According to the statistics of China Necktie Association, 40% of neckties in the world are made in China, so the ties you bought in a department or a franchised store are, not definitely but quite possibly, made in China. I have been doing the necktie-business for several years, I know the ropes. So hereby, I’d like to offer our customers some suggestions and some knowledge about the neckties.
1. Classification of tie material
Roughly, the tie material falls into these categories: yarn-dyed silk, jacquard silk yarn-dyed polyester and jacquard polyester. As the new product come into being, now there also exist ones made of synthesized wool and silk or 50% silk and 50% polyster, but these categories only account for a small proportion.
2．discrimination of tie material
Due to the upgrade of the post-processing techniques, it is really difficult for fresh eye to discriminate silk ties from polyester ones. A general and easy way is to use fire to differentiate the two. Pick a bit material from the stitch thread and put it under the lighter, if the flame turns out to be solid mass, it is made of polyester, if it turns out to be powder, silk. Take care that you should only burn the thread head. It is annoying if the tie is burned,
3．the cost of necktie
Generally, the cost of a silk tie is between $8 to $10, and the polyester one, between $4 to $6. So if you buy a so-called silk tie at a very low price, it is most likely to be a fake one. If you buy a silk tie at an exorbitant price, actually you pay for the added value of the brand.
Q:ok, I know about the rough difference about the two kinds of ties, but if I want to buy a polyester one, is the quality much worse than the silk one?
A:As I mentioned above, now due to the upgrade of post-processing techniques, it is really difficult for fresh eye to differentiate them, the hand feel and texture are also similar. The only disparity is that polyester is worse than silk in crease-resistance. So the silk tie is worn on the formal occasions, while the polyester one is worn in daily life.
Q:Do you know how to preserve a tie well?
A:The following might help you.
As the tie fabric is different from the lining one, it is easy to damage the surface luster of tie if water-washed, so it is not advisable to soak the whole tie into water. Dry-clean is preferential. The knot place is most vulnerable to stains, so you could hand-wash or brush-wash the place in gasoline. For other stained place, you could scrub it with a cloth wet with gasoline.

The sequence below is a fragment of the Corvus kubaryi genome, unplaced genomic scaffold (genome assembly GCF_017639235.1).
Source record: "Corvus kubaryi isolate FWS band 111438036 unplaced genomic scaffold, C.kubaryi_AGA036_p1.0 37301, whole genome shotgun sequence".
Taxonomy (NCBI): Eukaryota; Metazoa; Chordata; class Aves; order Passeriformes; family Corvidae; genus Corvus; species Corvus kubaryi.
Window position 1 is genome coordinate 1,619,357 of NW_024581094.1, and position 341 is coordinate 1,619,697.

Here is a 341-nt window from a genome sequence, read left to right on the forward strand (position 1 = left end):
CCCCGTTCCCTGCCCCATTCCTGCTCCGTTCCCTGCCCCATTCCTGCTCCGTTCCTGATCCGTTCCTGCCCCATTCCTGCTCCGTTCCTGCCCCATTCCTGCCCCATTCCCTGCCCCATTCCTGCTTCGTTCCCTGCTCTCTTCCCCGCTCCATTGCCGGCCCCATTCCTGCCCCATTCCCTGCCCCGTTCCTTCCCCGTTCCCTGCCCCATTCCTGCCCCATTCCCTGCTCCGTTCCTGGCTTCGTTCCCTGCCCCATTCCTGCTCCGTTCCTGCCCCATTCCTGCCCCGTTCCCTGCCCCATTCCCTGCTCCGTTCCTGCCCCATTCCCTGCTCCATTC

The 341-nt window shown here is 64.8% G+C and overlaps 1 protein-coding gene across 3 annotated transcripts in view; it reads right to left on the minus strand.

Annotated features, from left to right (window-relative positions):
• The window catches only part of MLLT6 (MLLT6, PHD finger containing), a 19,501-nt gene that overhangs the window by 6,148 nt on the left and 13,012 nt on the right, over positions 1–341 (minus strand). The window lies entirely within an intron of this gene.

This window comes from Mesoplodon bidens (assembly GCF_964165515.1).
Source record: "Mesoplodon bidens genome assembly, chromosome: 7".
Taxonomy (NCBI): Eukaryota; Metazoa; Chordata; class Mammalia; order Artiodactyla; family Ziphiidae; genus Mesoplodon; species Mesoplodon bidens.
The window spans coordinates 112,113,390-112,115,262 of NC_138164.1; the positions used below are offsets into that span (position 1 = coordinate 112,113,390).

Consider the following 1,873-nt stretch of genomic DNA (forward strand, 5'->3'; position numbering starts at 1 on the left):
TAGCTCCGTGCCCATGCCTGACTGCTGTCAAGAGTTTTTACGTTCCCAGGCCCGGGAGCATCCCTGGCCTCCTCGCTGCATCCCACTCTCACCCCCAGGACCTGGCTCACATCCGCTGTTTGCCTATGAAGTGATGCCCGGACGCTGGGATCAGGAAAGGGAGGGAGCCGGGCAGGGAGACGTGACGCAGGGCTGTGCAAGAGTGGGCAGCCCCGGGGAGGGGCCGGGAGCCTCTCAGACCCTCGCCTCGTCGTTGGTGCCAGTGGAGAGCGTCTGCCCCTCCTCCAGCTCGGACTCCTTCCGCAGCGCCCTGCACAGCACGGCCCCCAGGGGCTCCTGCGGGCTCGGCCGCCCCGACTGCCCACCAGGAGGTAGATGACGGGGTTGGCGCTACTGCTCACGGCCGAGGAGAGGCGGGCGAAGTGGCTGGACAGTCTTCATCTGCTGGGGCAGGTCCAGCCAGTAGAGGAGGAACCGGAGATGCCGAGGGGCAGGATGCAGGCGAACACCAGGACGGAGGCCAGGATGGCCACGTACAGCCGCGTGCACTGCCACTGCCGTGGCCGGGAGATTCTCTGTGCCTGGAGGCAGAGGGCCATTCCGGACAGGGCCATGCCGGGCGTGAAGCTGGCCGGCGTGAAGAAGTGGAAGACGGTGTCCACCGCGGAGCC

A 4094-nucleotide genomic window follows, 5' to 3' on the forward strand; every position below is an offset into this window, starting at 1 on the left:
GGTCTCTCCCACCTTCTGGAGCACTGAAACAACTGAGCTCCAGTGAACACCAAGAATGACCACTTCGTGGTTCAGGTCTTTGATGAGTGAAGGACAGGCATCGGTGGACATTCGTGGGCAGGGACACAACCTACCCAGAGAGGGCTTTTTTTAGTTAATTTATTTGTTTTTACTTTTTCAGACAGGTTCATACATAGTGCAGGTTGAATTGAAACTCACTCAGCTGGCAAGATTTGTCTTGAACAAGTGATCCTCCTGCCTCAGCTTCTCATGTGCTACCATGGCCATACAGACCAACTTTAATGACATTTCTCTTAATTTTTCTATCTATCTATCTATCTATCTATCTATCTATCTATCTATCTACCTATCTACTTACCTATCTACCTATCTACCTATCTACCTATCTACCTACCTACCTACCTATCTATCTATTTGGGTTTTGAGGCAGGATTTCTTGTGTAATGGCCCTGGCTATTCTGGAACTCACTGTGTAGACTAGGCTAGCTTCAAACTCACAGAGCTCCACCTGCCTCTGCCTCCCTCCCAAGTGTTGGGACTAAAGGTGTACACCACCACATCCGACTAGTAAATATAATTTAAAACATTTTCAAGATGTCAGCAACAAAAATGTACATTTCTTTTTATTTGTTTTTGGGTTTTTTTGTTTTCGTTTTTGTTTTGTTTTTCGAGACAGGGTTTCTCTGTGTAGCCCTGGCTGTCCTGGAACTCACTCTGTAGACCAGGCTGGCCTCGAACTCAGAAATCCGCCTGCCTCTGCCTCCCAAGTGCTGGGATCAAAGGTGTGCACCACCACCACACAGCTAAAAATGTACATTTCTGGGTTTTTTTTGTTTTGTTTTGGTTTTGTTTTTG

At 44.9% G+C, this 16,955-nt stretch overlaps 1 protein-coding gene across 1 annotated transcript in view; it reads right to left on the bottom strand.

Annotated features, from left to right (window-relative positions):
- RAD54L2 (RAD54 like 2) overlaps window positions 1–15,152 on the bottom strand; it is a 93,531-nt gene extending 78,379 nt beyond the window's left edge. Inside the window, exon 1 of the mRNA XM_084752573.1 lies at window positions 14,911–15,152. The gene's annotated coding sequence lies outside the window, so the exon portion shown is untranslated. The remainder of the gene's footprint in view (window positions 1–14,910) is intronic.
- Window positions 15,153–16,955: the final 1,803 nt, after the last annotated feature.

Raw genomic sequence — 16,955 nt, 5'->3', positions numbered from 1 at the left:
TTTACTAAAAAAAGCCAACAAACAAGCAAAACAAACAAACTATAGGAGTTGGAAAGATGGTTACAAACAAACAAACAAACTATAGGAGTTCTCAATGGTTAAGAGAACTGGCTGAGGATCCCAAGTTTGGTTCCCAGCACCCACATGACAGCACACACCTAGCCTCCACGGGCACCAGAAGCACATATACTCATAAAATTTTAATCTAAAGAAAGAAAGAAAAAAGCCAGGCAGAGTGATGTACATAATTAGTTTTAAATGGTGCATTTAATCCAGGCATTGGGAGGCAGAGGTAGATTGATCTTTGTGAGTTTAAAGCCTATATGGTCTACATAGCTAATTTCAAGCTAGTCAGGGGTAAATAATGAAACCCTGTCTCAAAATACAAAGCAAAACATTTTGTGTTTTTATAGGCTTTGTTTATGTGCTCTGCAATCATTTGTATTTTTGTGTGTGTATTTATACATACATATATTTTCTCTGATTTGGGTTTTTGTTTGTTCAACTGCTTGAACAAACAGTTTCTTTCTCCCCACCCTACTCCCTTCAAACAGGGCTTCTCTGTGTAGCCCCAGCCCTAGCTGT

If you wash it yourself, suggested cleaning mixture is High Pure Alcohol or colorless solvent naphtha 120-plus.
Soak the silk tie for ten minutes; use a smooth rod to pat the dirty place of the tie. If there is a large stained area, you could rub it gently. Hang it on a hanger after washing it by fresh water. After the solvent vaporizes, if there are still some stains on the tie, just scrub it gently with a banister brush.
before ironing, cut a cardboard into a tie shape or fold a white sheet into a tie shape and tuck it into the lining, then iron it gently in case the sides are ironed too flat. Of course, if you want to spare the pad used for hot iron, it is advisable to cold iron it speedily.
If the tie is slightly creased, just roll it around a clean beer bottle, the crease will disappear the next day.
The tie can’t be blazed in the sun to prevent color fade. It should be kept in a dry place without the anti-moth camphor balls
Before preservation, you’d better iron it first for disinfection. The tie should be hanged and coated with a sack to keep out dust.
Perhaps my translation of some jargons is not so precise, sorry about that.
Please feel free to contact me, if you have any questions.